• Upgrades the Linux kernel for AS50/51/70 devices to the latest 4.1 long-term support version
  • Increases supported MyArchive bay number to N-1
  • Adds NTFS, HFS+ support for MyArchive disks
  • Supports AES-256-bit encryption for MyArchive disks (in EXT4 format only)
  • Supports batch creation and importation of ADM accounts
  • Supports scheduled iSCSI LUN snapshots
  • Supports intermediate certificate importation
  • Supports hardware accelerated Chromium for optimized YouTube performance
  • Adds URL-pack app to offer more popular streaming video websites

Vivaldi Browser is the True Successor to Opera

Many internet users, myself included, were disappointed by the death of the Opera browser. It was my primary browser for nearly a decade, as it was for many other smart internet users, but it only ever held around 5% of the browser market share.

While, admittedly, I found the latter iterations of the browser to be bloated, sluggish, and prone to memory leaks, at its peak, Opera was the fastest, safest, and most customisable browser available. Sadly, in an effort to become more commercially viable, Opera dropped its innovative Presto engine, opting instead for Google’s Blink rendering engine, effectively making the browser a stripped-down version of Chrome. The Opera logo remained, yes, but the browser we knew was now dead.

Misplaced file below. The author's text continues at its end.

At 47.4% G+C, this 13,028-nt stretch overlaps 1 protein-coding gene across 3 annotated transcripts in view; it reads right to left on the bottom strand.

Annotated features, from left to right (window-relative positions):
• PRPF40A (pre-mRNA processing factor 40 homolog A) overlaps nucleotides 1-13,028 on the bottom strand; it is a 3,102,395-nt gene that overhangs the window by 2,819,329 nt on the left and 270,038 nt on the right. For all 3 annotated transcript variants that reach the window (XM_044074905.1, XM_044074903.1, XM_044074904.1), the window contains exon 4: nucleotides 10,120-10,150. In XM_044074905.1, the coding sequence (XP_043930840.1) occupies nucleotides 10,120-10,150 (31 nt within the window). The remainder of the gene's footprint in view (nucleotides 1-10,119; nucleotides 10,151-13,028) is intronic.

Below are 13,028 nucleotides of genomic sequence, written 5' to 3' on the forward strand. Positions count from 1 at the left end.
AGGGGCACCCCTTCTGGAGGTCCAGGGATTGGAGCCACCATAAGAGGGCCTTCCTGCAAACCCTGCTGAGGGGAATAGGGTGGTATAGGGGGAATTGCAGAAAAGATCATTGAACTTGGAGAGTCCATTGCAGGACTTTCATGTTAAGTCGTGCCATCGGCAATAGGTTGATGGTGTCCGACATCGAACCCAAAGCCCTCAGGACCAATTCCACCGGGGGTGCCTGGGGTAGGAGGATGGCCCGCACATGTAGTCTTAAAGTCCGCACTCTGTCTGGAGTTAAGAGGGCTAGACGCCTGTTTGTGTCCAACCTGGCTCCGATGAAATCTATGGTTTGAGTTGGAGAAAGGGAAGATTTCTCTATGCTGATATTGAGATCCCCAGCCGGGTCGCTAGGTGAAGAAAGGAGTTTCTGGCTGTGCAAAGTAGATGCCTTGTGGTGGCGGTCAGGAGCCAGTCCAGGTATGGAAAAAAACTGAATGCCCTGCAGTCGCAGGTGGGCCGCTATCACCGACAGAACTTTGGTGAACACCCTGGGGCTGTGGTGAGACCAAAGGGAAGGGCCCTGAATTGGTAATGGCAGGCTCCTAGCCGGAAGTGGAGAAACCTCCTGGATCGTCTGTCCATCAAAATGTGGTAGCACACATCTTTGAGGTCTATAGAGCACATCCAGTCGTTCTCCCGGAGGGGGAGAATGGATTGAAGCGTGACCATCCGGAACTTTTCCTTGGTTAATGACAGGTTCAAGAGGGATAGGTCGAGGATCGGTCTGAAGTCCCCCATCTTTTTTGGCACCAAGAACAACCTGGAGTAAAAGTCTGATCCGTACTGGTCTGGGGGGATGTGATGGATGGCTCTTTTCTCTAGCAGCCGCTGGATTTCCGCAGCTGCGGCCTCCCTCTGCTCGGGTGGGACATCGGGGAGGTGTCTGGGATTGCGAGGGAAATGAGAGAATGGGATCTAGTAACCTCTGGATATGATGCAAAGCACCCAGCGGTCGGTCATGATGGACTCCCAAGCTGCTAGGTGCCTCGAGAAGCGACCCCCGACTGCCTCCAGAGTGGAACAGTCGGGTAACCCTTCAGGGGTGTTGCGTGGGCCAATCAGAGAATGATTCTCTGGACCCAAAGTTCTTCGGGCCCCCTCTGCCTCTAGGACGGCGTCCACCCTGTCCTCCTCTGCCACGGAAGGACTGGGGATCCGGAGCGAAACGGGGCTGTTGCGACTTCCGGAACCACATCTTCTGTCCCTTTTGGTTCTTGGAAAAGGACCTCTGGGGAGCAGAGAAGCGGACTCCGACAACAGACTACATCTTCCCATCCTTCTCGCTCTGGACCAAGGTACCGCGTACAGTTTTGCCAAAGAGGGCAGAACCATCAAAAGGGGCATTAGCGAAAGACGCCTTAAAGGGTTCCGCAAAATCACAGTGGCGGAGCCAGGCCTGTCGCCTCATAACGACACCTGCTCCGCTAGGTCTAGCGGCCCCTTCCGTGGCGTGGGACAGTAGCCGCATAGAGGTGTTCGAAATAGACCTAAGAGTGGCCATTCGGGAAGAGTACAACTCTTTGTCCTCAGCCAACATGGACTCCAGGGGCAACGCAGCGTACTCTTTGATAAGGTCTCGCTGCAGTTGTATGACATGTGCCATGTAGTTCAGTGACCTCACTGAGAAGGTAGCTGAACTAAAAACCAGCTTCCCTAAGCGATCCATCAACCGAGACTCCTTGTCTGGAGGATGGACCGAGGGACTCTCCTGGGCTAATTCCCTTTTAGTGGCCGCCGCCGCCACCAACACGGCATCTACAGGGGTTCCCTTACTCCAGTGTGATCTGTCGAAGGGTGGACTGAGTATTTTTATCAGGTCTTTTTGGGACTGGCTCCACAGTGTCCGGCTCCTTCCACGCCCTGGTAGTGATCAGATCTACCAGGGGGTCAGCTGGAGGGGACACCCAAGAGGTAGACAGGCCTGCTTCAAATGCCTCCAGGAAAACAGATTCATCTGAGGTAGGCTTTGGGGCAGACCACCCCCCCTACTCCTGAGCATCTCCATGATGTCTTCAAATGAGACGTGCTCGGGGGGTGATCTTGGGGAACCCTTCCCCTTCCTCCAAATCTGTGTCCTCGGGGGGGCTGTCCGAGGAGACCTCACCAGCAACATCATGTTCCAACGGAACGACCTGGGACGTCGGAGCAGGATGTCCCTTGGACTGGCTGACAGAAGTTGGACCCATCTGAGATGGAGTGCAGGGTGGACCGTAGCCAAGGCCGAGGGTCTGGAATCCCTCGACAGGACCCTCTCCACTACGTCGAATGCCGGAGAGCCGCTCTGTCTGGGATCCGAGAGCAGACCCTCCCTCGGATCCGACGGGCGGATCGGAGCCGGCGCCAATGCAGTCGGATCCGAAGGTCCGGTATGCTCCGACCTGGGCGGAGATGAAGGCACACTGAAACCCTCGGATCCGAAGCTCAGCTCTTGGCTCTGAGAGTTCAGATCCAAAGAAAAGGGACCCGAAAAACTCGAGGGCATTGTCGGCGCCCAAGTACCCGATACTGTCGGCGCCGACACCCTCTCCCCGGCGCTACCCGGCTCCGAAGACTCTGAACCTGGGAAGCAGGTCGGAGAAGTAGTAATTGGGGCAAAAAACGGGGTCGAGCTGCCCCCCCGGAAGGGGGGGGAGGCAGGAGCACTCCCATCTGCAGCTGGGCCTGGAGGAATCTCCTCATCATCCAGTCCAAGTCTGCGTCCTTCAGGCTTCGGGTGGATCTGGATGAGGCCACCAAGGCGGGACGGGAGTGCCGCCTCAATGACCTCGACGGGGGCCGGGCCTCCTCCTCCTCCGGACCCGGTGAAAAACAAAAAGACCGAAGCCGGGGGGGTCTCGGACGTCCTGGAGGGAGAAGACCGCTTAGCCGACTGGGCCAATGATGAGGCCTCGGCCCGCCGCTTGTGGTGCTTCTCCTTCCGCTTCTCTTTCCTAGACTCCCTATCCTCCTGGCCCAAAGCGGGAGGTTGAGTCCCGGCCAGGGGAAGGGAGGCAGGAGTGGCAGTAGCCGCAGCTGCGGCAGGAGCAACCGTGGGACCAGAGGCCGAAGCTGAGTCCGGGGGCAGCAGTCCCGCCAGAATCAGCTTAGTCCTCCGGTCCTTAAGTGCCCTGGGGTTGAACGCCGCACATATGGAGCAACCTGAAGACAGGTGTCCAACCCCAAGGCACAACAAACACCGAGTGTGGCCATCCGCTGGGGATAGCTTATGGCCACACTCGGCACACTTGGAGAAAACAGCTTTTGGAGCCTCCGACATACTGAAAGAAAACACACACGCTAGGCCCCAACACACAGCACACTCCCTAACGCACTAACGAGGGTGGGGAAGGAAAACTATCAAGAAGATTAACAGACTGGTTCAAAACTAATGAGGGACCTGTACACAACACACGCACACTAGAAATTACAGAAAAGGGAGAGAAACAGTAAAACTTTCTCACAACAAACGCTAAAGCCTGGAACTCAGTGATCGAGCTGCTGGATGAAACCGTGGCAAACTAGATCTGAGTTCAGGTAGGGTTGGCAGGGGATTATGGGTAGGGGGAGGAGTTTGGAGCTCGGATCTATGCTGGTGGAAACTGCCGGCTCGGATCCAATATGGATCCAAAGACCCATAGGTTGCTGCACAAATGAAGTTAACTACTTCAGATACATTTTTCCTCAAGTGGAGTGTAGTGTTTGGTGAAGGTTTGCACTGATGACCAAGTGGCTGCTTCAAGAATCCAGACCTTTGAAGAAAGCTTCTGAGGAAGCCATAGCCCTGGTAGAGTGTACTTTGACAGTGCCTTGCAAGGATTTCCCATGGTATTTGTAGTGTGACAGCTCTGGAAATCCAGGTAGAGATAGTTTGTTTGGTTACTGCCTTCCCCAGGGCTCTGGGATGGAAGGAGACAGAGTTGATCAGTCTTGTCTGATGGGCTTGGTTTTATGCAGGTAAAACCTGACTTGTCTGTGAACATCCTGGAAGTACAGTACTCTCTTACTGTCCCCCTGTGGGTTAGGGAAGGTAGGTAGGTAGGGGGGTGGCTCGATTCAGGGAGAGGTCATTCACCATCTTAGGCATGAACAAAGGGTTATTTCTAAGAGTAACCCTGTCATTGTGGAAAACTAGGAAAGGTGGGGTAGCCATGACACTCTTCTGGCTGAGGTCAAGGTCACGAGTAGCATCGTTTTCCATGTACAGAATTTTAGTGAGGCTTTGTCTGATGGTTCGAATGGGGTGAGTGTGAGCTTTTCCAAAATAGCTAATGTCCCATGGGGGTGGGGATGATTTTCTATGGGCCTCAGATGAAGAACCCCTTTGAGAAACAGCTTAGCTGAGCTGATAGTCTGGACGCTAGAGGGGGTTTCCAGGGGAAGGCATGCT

Thankfully, Opera co-founder and former CEO Jon Stephenson von Tetzchner, in partnership with fellow former Opera employee Tatsuki Tomita, has picked up the baton his former company dropped to launch Vivaldi, a high-end browser designed to appeal to heavy internet users and former Opera fans and one which intends to form strong bonds with its community.

While Vivaldi, like modern Opera, utilises the Chromium engine rather than its own custom engine, it manages to have its cake and eat it, too: it is as though Vivaldi has taken the modern Opera and included the rich features of the old Presto version, effectively telling its predecessor, ‘this is how you do it.’

As Von Tetzchner told Ivan Minic last year, “When it comes to drafting a completely new engine, there is a very good reason why no one has done it in the last 15 years. It is an extremely difficult and complicated process, and it takes extreme amounts of work in order to be compatible with all other standards.”